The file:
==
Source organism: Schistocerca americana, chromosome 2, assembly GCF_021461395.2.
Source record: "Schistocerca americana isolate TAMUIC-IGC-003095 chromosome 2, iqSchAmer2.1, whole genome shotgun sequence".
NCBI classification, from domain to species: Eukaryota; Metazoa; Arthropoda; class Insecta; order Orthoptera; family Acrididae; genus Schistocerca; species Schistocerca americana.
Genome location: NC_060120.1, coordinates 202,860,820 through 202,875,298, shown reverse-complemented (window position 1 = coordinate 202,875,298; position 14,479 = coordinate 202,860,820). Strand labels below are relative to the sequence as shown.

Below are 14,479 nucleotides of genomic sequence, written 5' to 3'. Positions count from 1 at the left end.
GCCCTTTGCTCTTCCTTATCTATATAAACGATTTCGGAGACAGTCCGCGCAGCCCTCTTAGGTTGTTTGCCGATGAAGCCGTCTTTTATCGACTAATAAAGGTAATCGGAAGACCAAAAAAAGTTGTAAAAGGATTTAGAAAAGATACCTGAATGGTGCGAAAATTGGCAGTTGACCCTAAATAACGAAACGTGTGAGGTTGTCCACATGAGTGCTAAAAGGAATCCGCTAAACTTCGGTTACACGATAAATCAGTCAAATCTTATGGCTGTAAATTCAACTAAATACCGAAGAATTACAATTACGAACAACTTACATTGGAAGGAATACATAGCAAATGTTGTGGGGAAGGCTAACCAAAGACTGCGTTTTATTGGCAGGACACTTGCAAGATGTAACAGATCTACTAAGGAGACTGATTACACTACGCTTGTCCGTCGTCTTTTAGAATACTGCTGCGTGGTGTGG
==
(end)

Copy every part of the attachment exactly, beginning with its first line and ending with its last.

Source organism: Schistocerca americana, chromosome 2, assembly GCF_021461395.2.
Source record: "Schistocerca americana isolate TAMUIC-IGC-003095 chromosome 2, iqSchAmer2.1, whole genome shotgun sequence".
NCBI classification, from domain to species: Eukaryota; Metazoa; Arthropoda; class Insecta; order Orthoptera; family Acrididae; genus Schistocerca; species Schistocerca americana.
Genome location: NC_060120.1, coordinates 202,860,820 through 202,875,298, shown reverse-complemented (window position 1 = coordinate 202,875,298; position 14,479 = coordinate 202,860,820). Strand labels below are relative to the sequence as shown.

Below are 14,479 nucleotides of genomic sequence, written 5' to 3'. Positions count from 1 at the left end.
GCCCTTTGCTCTTCCTTATCTATATAAACGATTTCGGAGACAGTCCGCGCAGCCCTCTTAGGTTGTTTGCCGATGAAGCCGTCTTTTATCGACTAATAAAGGTAATCGGAAGACCAAAAAAAGTTGTAAAAGGATTTAGAAAAGATACCTGAATGGTGCGAAAATTGGCAGTTGACCCTAAATAACGAAACGTGTGAGGTTGTCCACATGAGTGCTAAAAGGAATCCGCTAAACTTCGGTTACACGATAAATCAGTCAAATCTTATGGCTGTAAATTCAACTAAATACCGAAGAATTACAATTACGAACAACTTACATTGGAAGGAATACATAGCAAATGTTGTGGGGAAGGCTAACCAAAGACTGCGTTTTATTGGCAGGACACTTGCAAGATGTAACAGATCTACTAAGGAGACTGATTACACTACGCTTGTCCGTCGTCTTTTAGAATACTGCTGCGTGGTGTGG